Shorter men at higher risk of dying from dementia


It is claimed that shorter people are at 50% higher risk of dying from dementia, with men being at most risk.

Experts state that being short will not cause dementia, but it could be a marker for poor nutrition during childhood or other factors which may have affected growth. These factors have already been connected to a higher risk of heart ailments among people of short stature.

The leader of the study, Dr Tom Russ, said they found that shorter adult height was linked to an increased risk of dementia death, and the association was higher in males.

Researchers at the Alzheimer Scotland Dementia Research Centre at Edinburgh University undertook analysis of data from 18 studies involving 182000 participants between 1994 and 2008. The study involved the collection of information, such as health history and social status, as well as the height of the participants.

After a ten-year follow-up, 17553 deaths had occurred, with 1093 stating dementia as the cause of death.

The study discovered that the risk of death from dementia was 50% higher among the shortest men, compared to the tallest.

They stated that for every three inches of reduced height among the participants, there was a 24% increase in risk.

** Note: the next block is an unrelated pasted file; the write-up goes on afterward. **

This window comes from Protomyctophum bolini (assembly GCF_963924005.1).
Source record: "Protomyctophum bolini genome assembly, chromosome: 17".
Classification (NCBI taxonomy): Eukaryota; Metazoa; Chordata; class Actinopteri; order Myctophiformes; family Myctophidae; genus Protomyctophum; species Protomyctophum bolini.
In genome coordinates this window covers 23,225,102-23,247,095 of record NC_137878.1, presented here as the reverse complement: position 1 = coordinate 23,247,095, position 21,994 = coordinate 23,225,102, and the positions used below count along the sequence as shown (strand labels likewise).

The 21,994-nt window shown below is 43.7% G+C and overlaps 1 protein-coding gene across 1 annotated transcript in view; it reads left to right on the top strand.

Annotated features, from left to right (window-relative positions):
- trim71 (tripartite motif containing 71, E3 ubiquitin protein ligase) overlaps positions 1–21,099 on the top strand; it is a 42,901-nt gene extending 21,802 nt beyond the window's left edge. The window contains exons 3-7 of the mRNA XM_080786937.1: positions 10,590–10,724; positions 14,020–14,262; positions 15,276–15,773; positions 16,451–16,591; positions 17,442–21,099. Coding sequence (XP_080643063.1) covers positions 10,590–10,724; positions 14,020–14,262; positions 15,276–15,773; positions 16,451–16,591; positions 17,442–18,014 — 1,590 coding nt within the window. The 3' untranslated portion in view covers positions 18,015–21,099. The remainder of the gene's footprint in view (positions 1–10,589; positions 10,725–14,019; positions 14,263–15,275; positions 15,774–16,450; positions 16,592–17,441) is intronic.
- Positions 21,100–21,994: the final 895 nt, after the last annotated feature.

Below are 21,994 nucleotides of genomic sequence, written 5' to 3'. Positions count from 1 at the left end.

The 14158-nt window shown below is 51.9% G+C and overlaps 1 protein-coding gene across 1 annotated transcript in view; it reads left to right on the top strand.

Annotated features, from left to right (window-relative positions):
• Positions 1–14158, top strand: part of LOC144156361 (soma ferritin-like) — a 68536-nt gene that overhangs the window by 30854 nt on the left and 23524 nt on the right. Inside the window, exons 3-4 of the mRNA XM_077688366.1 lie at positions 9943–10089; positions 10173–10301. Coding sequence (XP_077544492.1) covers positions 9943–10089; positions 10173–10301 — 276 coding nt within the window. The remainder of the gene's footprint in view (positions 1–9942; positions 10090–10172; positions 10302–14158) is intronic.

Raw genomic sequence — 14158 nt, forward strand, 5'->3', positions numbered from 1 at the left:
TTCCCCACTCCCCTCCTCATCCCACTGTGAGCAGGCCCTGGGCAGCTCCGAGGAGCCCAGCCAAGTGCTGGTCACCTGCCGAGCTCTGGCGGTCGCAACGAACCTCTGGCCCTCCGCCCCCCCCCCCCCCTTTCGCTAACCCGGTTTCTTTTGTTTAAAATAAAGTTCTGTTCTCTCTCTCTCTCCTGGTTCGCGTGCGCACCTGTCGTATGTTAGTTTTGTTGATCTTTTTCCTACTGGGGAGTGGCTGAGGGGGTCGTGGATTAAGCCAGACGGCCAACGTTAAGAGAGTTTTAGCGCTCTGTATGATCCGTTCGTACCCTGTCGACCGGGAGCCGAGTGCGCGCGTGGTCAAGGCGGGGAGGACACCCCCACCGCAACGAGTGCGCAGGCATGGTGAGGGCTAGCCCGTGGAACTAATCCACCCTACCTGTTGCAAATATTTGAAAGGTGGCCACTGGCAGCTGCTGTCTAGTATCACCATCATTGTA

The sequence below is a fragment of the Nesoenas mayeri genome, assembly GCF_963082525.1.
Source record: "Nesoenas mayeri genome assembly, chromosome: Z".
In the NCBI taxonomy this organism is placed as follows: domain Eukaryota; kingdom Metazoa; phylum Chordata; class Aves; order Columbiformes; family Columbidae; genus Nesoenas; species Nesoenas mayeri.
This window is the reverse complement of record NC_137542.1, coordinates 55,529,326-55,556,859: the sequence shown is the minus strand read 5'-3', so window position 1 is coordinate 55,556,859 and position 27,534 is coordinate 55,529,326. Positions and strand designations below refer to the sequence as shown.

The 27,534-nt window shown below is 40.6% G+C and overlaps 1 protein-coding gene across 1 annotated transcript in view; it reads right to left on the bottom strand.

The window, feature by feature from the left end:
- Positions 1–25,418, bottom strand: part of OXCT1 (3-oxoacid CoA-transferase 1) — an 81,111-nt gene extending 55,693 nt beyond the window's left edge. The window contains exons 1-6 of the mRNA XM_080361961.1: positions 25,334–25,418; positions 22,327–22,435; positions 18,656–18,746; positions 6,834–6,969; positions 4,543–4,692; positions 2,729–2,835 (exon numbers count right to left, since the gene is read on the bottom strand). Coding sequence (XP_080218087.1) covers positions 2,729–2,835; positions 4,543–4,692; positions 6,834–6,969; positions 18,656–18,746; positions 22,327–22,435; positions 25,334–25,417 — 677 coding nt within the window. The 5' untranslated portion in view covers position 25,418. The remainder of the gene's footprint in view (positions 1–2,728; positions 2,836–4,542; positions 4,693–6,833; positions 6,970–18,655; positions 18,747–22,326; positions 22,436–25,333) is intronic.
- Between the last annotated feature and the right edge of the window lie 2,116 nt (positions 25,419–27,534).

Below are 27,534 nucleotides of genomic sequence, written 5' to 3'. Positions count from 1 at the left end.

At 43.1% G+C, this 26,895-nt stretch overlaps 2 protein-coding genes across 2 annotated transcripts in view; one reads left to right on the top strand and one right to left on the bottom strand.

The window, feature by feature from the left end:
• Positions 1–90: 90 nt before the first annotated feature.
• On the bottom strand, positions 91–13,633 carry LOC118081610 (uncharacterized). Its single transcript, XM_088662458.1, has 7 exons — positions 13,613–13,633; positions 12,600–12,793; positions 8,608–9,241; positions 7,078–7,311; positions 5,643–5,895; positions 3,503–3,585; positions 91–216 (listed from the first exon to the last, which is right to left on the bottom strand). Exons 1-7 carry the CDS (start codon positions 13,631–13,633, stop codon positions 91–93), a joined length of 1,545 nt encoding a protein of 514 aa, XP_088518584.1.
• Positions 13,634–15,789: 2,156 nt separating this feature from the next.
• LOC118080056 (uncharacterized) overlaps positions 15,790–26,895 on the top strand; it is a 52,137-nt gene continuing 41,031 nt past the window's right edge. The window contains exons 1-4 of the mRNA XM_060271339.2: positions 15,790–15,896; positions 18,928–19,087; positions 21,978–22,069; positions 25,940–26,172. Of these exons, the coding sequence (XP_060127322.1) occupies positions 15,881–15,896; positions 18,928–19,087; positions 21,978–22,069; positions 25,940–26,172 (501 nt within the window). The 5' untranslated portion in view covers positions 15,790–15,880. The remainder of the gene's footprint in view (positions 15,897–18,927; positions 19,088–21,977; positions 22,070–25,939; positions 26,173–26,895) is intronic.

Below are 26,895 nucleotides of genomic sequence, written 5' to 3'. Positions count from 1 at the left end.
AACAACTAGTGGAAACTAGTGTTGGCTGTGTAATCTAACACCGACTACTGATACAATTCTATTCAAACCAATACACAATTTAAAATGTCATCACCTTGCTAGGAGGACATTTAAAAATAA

Among females, the risk of death from dementia was 35% higher among the shortest. For each 2.5in height reduction, the risk increased by 13%.

Dr David Batty, the senior author from the Department of Epidemiology & Public Health at University College London, said being short does not ‘cause’ dementia. He said it is that height can be affected by a range of early life factors, including poor nutrition, adversity, psychosocial stress and early-life illness, and the effect of these issues on dementia have been closely examined during this study.

A professor of human genetics at the University of Exeter’s Medical School, Tim Frayling, said the authors are not claiming that a person’s height has a direct impact on their risk of dementia. He said they are claiming the less controversial and more subtle idea that height acts as a marker of factors during early life which could predict potential death from dementia.

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